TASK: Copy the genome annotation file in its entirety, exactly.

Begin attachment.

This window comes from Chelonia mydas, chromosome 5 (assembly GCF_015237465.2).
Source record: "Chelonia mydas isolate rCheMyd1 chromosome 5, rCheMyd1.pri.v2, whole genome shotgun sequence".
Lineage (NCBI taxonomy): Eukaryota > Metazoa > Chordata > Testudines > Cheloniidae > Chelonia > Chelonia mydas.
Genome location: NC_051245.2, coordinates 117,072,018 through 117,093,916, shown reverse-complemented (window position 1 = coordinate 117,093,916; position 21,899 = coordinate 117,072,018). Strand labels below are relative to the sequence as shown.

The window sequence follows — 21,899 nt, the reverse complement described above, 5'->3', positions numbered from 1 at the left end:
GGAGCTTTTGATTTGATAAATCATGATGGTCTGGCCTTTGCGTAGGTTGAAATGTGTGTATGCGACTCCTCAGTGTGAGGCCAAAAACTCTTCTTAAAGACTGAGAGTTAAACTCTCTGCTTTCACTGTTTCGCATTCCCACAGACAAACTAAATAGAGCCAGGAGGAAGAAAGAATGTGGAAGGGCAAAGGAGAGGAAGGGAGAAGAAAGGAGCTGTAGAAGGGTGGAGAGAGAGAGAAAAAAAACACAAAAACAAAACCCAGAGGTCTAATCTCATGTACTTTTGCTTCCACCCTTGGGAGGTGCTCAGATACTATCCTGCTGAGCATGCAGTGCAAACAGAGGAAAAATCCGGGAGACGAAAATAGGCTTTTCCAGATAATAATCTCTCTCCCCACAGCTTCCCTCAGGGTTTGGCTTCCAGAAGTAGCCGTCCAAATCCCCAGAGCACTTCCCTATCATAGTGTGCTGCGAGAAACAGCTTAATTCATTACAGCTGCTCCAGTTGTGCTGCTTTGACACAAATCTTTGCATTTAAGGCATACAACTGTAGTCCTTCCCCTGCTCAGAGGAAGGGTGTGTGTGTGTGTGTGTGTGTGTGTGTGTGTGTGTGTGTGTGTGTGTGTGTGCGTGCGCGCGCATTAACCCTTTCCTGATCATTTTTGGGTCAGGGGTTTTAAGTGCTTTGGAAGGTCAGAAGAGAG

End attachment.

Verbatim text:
This window comes from Chelonia mydas, chromosome 5 (assembly GCF_015237465.2).
Source record: "Chelonia mydas isolate rCheMyd1 chromosome 5, rCheMyd1.pri.v2, whole genome shotgun sequence".
Lineage (NCBI taxonomy): Eukaryota > Metazoa > Chordata > Testudines > Cheloniidae > Chelonia > Chelonia mydas.
Genome location: NC_051245.2, coordinates 117,072,018 through 117,093,916, shown reverse-complemented (window position 1 = coordinate 117,093,916; position 21,899 = coordinate 117,072,018). Strand labels below are relative to the sequence as shown.

The window sequence follows — 21,899 nt, the reverse complement described above, 5'->3', positions numbered from 1 at the left end:
GGAGCTTTTGATTTGATAAATCATGATGGTCTGGCCTTTGCGTAGGTTGAAATGTGTGTATGCGACTCCTCAGTGTGAGGCCAAAAACTCTTCTTAAAGACTGAGAGTTAAACTCTCTGCTTTCACTGTTTCGCATTCCCACAGACAAACTAAATAGAGCCAGGAGGAAGAAAGAATGTGGAAGGGCAAAGGAGAGGAAGGGAGAAGAAAGGAGCTGTAGAAGGGTGGAGAGAGAGAGAAAAAAAACACAAAAACAAAACCCAGAGGTCTAATCTCATGTACTTTTGCTTCCACCCTTGGGAGGTGCTCAGATACTATCCTGCTGAGCATGCAGTGCAAACAGAGGAAAAATCCGGGAGACGAAAATAGGCTTTTCCAGATAATAATCTCTCTCCCCACAGCTTCCCTCAGGGTTTGGCTTCCAGAAGTAGCCGTCCAAATCCCCAGAGCACTTCCCTATCATAGTGTGCTGCGAGAAACAGCTTAATTCATTACAGCTGCTCCAGTTGTGCTGCTTTGACACAAATCTTTGCATTTAAGGCATACAACTGTAGTCCTTCCCCTGCTCAGAGGAAGGGTGTGTGTGTGTGTGTGTGTGTGTGTGTGTGTGTGTGTGTGTGTGTGTGTGTGCGTGCGCGCGCATTAACCCTTTCCTGATCATTTTTGGGTCAGGGGTTTTAAGTGCTTTGGAAGGTCAGAAGAGAG